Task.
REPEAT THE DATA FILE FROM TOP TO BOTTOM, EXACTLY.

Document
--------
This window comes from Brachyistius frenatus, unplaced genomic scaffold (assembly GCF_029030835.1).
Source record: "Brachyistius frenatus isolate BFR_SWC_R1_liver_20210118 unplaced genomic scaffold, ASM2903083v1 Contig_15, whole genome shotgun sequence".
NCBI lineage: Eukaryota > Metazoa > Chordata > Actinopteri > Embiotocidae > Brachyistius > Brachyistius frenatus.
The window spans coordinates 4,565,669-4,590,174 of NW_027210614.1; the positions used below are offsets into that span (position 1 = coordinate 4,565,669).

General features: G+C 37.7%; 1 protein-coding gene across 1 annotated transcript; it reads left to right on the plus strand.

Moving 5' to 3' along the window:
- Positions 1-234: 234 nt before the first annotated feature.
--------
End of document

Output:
This window comes from Brachyistius frenatus, unplaced genomic scaffold (assembly GCF_029030835.1).
Source record: "Brachyistius frenatus isolate BFR_SWC_R1_liver_20210118 unplaced genomic scaffold, ASM2903083v1 Contig_15, whole genome shotgun sequence".
NCBI lineage: Eukaryota > Metazoa > Chordata > Actinopteri > Embiotocidae > Brachyistius > Brachyistius frenatus.
The window spans coordinates 4,565,669-4,590,174 of NW_027210614.1; the positions used below are offsets into that span (position 1 = coordinate 4,565,669).

General features: G+C 37.7%; 1 protein-coding gene across 1 annotated transcript; it reads left to right on the plus strand.

Moving 5' to 3' along the window:
- Positions 1-234: 234 nt before the first annotated feature.